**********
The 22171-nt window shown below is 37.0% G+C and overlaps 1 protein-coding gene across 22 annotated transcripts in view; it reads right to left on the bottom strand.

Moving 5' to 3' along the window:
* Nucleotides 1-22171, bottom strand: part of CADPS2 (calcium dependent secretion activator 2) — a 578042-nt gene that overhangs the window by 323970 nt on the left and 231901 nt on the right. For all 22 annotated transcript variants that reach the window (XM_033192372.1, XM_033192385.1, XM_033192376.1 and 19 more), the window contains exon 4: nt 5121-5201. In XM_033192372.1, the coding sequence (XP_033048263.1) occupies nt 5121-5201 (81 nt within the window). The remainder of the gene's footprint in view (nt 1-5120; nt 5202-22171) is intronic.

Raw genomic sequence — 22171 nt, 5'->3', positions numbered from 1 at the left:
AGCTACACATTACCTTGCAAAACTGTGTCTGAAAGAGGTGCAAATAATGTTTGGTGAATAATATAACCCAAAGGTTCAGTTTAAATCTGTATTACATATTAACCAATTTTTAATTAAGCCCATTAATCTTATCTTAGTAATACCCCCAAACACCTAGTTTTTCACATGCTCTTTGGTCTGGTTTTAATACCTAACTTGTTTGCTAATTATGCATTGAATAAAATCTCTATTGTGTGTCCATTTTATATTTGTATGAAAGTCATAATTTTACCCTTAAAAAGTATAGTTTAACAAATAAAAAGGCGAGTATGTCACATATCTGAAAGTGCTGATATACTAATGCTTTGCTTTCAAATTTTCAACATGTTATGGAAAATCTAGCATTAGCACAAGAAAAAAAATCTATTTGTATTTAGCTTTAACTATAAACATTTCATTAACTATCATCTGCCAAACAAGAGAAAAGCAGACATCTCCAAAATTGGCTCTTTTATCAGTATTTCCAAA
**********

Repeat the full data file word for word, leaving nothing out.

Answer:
The 22171-nt window shown below is 37.0% G+C and overlaps 1 protein-coding gene across 22 annotated transcripts in view; it reads right to left on the bottom strand.

Moving 5' to 3' along the window:
* Nucleotides 1-22171, bottom strand: part of CADPS2 (calcium dependent secretion activator 2) — a 578042-nt gene that overhangs the window by 323970 nt on the left and 231901 nt on the right. For all 22 annotated transcript variants that reach the window (XM_033192372.1, XM_033192385.1, XM_033192376.1 and 19 more), the window contains exon 4: nt 5121-5201. In XM_033192372.1, the coding sequence (XP_033048263.1) occupies nt 5121-5201 (81 nt within the window). The remainder of the gene's footprint in view (nt 1-5120; nt 5202-22171) is intronic.

Raw genomic sequence — 22171 nt, 5'->3', positions numbered from 1 at the left:
AGCTACACATTACCTTGCAAAACTGTGTCTGAAAGAGGTGCAAATAATGTTTGGTGAATAATATAACCCAAAGGTTCAGTTTAAATCTGTATTACATATTAACCAATTTTTAATTAAGCCCATTAATCTTATCTTAGTAATACCCCCAAACACCTAGTTTTTCACATGCTCTTTGGTCTGGTTTTAATACCTAACTTGTTTGCTAATTATGCATTGAATAAAATCTCTATTGTGTGTCCATTTTATATTTGTATGAAAGTCATAATTTTACCCTTAAAAAGTATAGTTTAACAAATAAAAAGGCGAGTATGTCACATATCTGAAAGTGCTGATATACTAATGCTTTGCTTTCAAATTTTCAACATGTTATGGAAAATCTAGCATTAGCACAAGAAAAAAAATCTATTTGTATTTAGCTTTAACTATAAACATTTCATTAACTATCATCTGCCAAACAAGAGAAAAGCAGACATCTCCAAAATTGGCTCTTTTATCAGTATTTCCAAA